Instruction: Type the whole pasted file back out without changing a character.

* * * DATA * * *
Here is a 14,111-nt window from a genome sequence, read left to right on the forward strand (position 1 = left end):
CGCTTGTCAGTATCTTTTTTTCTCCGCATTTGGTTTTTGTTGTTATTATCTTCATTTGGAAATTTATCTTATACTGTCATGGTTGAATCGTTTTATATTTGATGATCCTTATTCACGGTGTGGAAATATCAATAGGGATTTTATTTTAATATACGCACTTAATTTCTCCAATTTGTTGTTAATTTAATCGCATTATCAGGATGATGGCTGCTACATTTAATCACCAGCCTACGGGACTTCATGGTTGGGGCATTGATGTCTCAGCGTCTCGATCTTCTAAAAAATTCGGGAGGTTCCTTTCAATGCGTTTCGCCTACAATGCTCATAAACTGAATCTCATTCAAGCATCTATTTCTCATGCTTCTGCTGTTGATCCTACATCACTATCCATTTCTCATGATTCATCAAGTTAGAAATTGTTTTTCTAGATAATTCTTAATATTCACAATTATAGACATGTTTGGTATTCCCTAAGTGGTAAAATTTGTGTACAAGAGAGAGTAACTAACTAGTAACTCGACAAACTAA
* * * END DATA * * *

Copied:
Here is a 14,111-nt window from a genome sequence, read left to right on the forward strand (position 1 = left end):
CGCTTGTCAGTATCTTTTTTTCTCCGCATTTGGTTTTTGTTGTTATTATCTTCATTTGGAAATTTATCTTATACTGTCATGGTTGAATCGTTTTATATTTGATGATCCTTATTCACGGTGTGGAAATATCAATAGGGATTTTATTTTAATATACGCACTTAATTTCTCCAATTTGTTGTTAATTTAATCGCATTATCAGGATGATGGCTGCTACATTTAATCACCAGCCTACGGGACTTCATGGTTGGGGCATTGATGTCTCAGCGTCTCGATCTTCTAAAAAATTCGGGAGGTTCCTTTCAATGCGTTTCGCCTACAATGCTCATAAACTGAATCTCATTCAAGCATCTATTTCTCATGCTTCTGCTGTTGATCCTACATCACTATCCATTTCTCATGATTCATCAAGTTAGAAATTGTTTTTCTAGATAATTCTTAATATTCACAATTATAGACATGTTTGGTATTCCCTAAGTGGTAAAATTTGTGTACAAGAGAGAGTAACTAACTAGTAACTCGACAAACTAA